the saint’s landscape

Day seven, and the appearance of some sheep.

The landscape draws on work I did for the cover image for the second volume of The Old Stile Press Bibliography. Below Catchmays Court a gate leads from the garden through a hedge and into a field where balsamic poplars line the river bank, and sheep picturesquely graze. It seems the most perfect setting for this saint-in-the-making who turned his back on the world, an anchorite meditating in the wilderness. (But a slightly tamed wilderness here, with gates and fences.)

I’m cock-a-hoop that the great Ronnie Burkett popped by my Facebook page and clicked a ‘like’ on today’s Saint Kevin and the Blackbird image. I’ve admired his puppet artistry for so long. The man is a genius.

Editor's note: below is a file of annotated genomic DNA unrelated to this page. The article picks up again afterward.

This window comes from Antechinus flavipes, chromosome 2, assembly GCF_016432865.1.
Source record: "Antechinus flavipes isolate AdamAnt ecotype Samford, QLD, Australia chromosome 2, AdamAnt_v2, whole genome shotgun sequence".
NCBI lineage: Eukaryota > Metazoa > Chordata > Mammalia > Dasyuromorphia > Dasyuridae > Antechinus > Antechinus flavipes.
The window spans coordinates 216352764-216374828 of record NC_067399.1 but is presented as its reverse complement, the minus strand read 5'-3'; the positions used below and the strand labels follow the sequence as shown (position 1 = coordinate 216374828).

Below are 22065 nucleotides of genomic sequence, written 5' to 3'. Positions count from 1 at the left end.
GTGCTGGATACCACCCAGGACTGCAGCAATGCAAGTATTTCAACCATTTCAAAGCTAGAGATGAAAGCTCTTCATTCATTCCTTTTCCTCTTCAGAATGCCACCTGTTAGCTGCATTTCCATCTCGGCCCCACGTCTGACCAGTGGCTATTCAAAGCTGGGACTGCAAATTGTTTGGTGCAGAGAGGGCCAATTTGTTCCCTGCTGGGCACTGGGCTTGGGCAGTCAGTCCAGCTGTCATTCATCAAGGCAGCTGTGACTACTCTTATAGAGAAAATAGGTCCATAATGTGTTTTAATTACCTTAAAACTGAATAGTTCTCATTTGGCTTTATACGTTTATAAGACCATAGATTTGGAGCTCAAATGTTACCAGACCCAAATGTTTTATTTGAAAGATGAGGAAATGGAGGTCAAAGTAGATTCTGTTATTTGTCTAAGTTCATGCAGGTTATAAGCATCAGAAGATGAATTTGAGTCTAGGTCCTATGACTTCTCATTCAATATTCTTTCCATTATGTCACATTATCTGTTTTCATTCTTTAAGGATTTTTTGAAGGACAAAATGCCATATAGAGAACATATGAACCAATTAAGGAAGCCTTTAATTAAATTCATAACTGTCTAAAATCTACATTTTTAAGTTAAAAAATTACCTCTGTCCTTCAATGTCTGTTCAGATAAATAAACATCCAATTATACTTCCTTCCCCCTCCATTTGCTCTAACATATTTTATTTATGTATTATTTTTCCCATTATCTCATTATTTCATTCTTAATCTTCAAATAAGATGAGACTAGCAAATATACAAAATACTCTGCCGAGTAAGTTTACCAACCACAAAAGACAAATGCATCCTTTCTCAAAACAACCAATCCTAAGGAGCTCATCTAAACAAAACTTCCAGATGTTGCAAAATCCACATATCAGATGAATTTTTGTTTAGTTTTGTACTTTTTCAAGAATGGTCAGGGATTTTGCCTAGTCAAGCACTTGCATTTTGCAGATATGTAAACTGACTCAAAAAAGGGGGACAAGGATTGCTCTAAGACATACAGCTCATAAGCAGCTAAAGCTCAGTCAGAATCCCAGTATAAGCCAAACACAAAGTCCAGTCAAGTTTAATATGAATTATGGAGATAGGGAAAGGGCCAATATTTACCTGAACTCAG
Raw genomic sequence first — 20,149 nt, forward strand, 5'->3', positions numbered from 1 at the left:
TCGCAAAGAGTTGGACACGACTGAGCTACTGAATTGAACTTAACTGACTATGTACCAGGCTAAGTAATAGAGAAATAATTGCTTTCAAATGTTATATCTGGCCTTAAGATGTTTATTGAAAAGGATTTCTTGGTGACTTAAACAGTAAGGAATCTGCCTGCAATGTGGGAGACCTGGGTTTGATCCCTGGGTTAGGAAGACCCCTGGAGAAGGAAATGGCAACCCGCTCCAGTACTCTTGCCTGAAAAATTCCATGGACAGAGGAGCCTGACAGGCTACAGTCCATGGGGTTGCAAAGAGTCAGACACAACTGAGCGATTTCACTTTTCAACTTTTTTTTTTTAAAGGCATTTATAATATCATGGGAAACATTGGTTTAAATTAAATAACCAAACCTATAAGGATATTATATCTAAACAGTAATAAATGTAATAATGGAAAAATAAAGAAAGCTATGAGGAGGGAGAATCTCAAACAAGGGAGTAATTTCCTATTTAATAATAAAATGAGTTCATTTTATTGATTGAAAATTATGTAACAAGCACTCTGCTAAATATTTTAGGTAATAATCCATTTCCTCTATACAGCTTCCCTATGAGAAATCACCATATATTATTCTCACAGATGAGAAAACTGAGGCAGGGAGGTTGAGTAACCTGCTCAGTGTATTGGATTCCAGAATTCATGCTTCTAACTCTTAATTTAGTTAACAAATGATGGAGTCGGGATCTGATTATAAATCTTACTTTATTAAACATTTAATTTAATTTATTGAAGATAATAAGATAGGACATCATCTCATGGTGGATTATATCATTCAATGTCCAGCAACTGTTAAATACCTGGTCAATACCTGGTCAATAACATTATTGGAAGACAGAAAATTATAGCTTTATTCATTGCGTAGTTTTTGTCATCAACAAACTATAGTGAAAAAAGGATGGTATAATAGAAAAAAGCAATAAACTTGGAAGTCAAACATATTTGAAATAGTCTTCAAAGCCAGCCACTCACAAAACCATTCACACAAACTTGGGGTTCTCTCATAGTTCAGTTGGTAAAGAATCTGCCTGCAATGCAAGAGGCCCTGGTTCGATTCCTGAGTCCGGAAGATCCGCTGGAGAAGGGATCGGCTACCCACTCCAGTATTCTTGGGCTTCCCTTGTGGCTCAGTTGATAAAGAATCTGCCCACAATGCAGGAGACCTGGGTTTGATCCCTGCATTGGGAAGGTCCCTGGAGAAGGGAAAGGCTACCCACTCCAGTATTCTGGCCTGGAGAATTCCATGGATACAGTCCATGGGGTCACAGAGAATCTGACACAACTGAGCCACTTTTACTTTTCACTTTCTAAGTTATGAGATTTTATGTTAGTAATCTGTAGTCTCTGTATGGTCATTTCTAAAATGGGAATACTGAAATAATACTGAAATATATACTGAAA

3 thoughts on “the saint’s landscape

  1. Ever on…I’m happy for you. Nothing brings more satisfaction than a day well spent at the easel. This work shows that.

  2. I meant to tell you how well this is progressing, and how much I admire it. Initially I was taken aback a bit by the unpolished finish. (You mastered the Florentines so well.) But this chalky broad approach is so beautiful, particularly on the pale fellow’s face. You captured that springtime blush perfectly.
    Hats off !

    • Leonard, thank you so much. It’s true that I’ve used this period of having to work very fast to force myself to leave paint in a rougher state than my natural inclination to polish usually allows. Sanding back and scratching (sgrafitto) have played a part in disinclining me from constantly refining, and that’s got to be a good thing. I’m certainly enjoying myself, and have to tear myself from the easel at end of day. That generally means I’m feeling happy about the way things are going. So, ever on!

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